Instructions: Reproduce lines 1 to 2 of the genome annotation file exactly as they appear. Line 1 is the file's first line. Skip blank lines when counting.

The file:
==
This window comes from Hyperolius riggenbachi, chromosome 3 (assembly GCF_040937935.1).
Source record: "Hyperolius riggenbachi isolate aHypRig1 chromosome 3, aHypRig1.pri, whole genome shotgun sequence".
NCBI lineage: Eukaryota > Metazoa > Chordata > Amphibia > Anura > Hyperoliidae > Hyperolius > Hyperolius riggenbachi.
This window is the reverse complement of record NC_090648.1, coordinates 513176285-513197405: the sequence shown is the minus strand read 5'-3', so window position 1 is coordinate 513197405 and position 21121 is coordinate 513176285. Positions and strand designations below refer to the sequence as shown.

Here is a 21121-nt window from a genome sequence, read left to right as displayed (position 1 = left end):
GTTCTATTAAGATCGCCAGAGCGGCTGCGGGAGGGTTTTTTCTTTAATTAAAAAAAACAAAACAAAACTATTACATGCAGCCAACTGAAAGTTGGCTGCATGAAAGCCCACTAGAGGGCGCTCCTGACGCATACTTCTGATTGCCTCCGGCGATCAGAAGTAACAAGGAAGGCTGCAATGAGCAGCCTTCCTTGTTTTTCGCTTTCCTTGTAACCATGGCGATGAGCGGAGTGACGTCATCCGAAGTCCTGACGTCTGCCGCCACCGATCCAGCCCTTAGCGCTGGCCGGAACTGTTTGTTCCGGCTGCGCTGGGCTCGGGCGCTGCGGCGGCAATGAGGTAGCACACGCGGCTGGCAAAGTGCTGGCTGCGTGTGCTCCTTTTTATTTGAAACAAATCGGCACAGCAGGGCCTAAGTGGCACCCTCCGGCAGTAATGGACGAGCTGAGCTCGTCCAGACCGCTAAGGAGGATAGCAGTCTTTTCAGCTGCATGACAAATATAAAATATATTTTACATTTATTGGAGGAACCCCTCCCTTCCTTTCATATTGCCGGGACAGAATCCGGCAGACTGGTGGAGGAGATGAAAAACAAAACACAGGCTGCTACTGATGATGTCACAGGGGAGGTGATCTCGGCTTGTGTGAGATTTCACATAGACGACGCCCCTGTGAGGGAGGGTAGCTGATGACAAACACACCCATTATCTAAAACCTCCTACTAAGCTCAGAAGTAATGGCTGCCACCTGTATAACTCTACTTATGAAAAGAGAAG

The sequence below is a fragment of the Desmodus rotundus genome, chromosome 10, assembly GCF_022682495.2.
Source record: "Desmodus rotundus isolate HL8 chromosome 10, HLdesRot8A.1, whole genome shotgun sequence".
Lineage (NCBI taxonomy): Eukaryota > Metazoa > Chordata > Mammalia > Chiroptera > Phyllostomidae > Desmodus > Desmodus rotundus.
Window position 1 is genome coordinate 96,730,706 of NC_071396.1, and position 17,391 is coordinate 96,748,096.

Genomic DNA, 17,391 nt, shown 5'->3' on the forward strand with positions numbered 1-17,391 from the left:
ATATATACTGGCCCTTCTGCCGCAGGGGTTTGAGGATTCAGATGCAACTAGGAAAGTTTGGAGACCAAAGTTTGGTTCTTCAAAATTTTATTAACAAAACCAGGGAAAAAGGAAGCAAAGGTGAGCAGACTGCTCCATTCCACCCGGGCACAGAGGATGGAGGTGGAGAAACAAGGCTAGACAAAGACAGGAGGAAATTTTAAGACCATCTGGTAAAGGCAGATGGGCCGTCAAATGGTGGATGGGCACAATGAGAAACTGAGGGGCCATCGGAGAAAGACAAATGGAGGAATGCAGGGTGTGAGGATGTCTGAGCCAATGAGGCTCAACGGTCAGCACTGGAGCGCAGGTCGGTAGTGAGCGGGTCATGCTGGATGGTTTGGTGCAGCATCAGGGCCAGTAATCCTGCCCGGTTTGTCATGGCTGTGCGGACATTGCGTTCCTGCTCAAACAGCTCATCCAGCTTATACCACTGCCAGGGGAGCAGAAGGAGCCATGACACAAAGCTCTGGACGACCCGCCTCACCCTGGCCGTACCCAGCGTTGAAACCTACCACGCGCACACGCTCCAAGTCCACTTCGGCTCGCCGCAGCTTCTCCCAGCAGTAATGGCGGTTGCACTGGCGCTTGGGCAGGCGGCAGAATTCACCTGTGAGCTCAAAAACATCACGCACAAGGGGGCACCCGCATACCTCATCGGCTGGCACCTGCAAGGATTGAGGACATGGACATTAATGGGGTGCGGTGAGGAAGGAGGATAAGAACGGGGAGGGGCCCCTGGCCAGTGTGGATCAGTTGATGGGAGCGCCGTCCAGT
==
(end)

This window comes from Hyperolius riggenbachi, chromosome 3 (assembly GCF_040937935.1).
Source record: "Hyperolius riggenbachi isolate aHypRig1 chromosome 3, aHypRig1.pri, whole genome shotgun sequence".